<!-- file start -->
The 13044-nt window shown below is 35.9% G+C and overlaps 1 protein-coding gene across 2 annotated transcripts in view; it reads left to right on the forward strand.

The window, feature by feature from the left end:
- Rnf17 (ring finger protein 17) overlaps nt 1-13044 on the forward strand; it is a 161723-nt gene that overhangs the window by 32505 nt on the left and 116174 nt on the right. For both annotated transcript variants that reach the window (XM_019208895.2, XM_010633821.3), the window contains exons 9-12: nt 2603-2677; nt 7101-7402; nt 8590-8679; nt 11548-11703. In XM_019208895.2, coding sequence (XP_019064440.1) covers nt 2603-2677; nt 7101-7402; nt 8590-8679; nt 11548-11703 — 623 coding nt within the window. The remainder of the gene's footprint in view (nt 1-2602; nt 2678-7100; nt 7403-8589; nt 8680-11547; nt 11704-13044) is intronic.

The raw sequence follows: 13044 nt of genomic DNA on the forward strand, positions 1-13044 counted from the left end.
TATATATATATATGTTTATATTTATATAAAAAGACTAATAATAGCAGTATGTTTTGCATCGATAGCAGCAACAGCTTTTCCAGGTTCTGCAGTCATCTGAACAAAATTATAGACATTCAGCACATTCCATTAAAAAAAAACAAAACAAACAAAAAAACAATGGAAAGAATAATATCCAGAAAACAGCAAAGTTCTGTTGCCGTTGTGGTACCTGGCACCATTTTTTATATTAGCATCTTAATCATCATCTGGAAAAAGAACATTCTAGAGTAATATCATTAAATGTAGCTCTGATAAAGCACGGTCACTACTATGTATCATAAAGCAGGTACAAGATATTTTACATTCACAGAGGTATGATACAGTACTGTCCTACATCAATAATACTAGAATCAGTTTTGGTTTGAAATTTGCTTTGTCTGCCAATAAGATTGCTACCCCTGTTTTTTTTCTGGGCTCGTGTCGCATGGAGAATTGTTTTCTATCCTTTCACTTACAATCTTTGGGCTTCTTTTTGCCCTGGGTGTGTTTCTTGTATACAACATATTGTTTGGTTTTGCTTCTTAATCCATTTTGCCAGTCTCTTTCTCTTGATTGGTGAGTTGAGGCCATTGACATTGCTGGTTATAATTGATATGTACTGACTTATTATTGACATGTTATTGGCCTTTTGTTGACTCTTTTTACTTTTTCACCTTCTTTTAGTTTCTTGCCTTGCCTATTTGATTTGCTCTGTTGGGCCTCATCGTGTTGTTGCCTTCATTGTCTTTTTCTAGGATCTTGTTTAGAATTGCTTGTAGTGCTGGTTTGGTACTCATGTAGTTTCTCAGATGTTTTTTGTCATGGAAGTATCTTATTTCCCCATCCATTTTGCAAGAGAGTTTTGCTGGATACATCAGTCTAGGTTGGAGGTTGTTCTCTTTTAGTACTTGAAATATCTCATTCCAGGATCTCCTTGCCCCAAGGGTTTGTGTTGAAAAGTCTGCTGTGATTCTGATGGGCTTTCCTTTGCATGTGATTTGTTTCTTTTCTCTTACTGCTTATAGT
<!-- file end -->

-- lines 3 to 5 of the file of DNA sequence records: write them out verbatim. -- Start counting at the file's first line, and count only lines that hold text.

- Rnf17 (ring finger protein 17) overlaps nt 1-13044 on the forward strand; it is a 161723-nt gene that overhangs the window by 32505 nt on the left and 116174 nt on the right. For both annotated transcript variants that reach the window (XM_019208895.2, XM_010633821.3), the window contains exons 9-12: nt 2603-2677; nt 7101-7402; nt 8590-8679; nt 11548-11703. In XM_019208895.2, coding sequence (XP_019064440.1) covers nt 2603-2677; nt 7101-7402; nt 8590-8679; nt 11548-11703 — 623 coding nt within the window. The remainder of the gene's footprint in view (nt 1-2602; nt 2678-7100; nt 7403-8589; nt 8680-11547; nt 11704-13044) is intronic.

The raw sequence follows: 13044 nt of genomic DNA on the forward strand, positions 1-13044 counted from the left end.
TATATATATATATGTTTATATTTATATAAAAAGACTAATAATAGCAGTATGTTTTGCATCGATAGCAGCAACAGCTTTTCCAGGTTCTGCAGTCATCTGAACAAAATTATAGACATTCAGCACATTCCATTAAAAAAAAACAAAACAAACAAAAAAACAATGGAAAGAATAATATCCAGAAAACAGCAAAGTTCTGTTGCCGTTGTGGTACCTGGCACCATTTTTTATATTAGCATCTTAATCATCATCTGGAAAAAGAACATTCTAGAGTAATATCATTAAATGTAGCTCTGATAAAGCACGGTCACTACTATGTATCATAAAGCAGGTACAAGATATTTTACATTCACAGAGGTATGATACAGTACTGTCCTACATCAATAATACTAGAATCAGTTTTGGTTTGAAATTTGCTTTGTCTGCCAATAAGATTGCTACCCCTGTTTTTTTTCTGGGCTCGTGTCGCATGGAGAATTGTTTTCTATCCTTTCACTTACAATCTTTGGGCTTCTTTTTGCCCTGGGTGTGTTTCTTGTATACAACATATTGTTTGGTTTTGCTTCTTAATCCATTTTGCCAGTCTCTTTCTCTTGATTGGTGAGTTGAGGCCATTGACATTGCTGGTTATAATTGATATGTACTGACTTATTATTGACATGTTATTGGCCTTTTGTTGACTCTTTTTACTTTTTCACCTTCTTTTAGTTTCTTGCCTTGCCTATTTGATTTGCTCTGTTGGGCCTCATCGTGTTGTTGCCTTCATTGTCTTTTTCTAGGATCTTGTTTAGAATTGCTTGTAGTGCTGGTTTGGTACTCATGTAGTTTCTCAGATGTTTTTTGTCATGGAAGTATCTTATTTCCCCATCCATTTTGCAAGAGAGTTTTGCTGGATACATCAGTCTAGGTTGGAGGTTGTTCTCTTTTAGTACTTGAAATATCTCATTCCAGGATCTCCTTGCCCCAAGGGTTTGTGTTGAAAAGTCTGCTGTGATTCTGATGGGCTTTCCTTTGCATGTGATTTGTTTCTTTTCTCTTACTGCTTATAGT